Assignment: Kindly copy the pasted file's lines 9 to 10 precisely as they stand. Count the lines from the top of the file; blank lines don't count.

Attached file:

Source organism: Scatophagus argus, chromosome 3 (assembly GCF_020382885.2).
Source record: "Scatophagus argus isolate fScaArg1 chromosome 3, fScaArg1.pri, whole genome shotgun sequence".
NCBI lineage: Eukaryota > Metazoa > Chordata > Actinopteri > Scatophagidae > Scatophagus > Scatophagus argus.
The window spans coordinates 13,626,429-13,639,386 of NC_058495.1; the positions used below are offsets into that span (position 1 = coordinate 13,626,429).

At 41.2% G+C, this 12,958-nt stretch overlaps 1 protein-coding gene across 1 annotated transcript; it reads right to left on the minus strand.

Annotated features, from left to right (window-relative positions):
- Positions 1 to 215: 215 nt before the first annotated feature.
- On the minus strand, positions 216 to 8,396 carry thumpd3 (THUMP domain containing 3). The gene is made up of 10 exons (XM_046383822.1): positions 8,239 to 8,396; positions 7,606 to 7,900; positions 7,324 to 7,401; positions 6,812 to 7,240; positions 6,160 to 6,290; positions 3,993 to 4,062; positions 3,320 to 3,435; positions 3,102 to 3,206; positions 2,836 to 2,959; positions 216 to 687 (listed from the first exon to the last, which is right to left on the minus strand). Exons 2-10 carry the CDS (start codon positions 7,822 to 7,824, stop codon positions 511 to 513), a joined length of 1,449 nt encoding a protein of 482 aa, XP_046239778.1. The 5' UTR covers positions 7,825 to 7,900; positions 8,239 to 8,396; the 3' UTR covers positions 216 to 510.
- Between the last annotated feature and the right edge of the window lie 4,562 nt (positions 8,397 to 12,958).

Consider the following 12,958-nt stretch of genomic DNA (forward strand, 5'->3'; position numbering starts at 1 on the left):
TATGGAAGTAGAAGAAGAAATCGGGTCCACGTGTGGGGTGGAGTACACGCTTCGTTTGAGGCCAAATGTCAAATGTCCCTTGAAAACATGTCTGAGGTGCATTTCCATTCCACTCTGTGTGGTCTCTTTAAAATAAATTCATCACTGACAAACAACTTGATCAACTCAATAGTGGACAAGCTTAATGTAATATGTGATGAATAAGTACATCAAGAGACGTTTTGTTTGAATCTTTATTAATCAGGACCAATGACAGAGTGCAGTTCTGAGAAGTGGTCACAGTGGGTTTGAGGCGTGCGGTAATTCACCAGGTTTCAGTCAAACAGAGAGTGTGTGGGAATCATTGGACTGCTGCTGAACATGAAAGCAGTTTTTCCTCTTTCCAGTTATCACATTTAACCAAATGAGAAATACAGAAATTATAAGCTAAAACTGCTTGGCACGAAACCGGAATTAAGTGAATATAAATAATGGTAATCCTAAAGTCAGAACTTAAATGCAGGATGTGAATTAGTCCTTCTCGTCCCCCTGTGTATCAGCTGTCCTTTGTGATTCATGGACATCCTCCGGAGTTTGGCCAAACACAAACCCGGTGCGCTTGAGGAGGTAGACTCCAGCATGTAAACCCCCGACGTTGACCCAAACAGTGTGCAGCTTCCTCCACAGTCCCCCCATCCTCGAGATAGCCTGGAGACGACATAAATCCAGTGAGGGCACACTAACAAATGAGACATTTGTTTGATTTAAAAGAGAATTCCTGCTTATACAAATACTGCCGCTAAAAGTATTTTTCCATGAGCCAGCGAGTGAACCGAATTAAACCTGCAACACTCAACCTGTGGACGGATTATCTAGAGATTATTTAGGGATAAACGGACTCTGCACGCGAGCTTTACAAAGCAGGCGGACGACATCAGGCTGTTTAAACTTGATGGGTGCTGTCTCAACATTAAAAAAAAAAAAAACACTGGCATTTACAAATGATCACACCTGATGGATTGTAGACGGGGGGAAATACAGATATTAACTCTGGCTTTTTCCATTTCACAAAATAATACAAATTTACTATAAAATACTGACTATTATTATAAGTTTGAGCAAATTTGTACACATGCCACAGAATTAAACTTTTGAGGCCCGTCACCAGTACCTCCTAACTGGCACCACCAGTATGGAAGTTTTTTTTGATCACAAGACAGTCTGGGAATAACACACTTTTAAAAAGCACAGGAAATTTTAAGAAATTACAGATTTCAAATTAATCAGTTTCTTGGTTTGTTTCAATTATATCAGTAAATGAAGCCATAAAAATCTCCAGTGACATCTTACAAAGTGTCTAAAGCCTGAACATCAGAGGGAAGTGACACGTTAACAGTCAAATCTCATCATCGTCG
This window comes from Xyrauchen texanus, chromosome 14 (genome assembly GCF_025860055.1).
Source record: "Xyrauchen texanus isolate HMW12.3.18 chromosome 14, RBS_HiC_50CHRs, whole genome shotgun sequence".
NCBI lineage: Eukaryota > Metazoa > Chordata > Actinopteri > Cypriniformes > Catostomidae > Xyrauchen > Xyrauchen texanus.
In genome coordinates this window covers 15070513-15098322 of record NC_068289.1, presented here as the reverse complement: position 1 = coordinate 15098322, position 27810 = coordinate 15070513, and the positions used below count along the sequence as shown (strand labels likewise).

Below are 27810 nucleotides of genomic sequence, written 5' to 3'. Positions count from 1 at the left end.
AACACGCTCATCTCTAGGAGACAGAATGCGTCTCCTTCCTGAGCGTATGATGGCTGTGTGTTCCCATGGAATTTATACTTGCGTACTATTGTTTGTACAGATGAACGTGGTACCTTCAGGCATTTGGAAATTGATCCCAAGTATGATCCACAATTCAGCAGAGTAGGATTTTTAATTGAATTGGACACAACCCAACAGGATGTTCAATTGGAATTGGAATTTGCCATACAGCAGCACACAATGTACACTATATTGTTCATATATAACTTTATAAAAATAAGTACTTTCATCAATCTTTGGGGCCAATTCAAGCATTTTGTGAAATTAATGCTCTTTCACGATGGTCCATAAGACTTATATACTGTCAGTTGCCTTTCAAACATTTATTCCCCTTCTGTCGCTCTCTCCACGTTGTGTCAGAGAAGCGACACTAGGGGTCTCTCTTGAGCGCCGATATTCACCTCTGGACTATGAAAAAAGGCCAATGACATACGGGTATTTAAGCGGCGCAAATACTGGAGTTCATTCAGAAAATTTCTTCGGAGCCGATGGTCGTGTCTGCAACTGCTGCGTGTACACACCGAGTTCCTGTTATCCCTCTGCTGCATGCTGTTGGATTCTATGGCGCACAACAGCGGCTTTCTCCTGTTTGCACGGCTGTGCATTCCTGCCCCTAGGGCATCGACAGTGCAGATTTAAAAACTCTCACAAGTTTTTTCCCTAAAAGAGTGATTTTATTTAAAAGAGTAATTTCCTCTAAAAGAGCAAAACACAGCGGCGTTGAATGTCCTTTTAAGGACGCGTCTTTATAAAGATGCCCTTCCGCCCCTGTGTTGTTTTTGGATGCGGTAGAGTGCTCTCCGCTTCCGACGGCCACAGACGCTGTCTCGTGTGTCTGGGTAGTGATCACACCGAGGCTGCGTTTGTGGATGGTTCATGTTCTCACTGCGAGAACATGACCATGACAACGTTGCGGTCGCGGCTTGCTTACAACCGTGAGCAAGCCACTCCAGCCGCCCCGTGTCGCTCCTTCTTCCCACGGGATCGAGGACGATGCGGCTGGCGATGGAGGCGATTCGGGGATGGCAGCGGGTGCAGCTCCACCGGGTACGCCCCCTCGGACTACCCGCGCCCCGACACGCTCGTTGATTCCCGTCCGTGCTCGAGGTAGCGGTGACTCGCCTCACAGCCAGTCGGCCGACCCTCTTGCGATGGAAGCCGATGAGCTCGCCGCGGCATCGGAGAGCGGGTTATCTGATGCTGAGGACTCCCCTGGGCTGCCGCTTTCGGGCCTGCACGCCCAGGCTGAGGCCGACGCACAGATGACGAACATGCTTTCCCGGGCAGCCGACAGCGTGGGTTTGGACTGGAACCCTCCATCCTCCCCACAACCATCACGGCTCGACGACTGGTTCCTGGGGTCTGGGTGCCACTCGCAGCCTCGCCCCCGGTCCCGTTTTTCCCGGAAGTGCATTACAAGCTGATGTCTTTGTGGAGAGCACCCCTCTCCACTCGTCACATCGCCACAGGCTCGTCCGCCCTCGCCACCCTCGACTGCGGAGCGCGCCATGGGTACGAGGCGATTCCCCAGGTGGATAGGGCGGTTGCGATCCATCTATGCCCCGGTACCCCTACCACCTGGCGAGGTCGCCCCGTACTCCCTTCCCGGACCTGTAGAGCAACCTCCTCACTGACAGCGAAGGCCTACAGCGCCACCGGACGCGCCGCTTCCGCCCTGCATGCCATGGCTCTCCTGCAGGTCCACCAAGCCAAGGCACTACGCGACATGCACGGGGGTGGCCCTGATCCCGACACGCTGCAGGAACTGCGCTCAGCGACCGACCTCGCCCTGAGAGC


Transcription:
- Between the last annotated feature and the right edge of the window lie 4,562 nt (positions 8,397 to 12,958).

Consider the following 12,958-nt stretch of genomic DNA (forward strand, 5'->3'; position numbering starts at 1 on the left):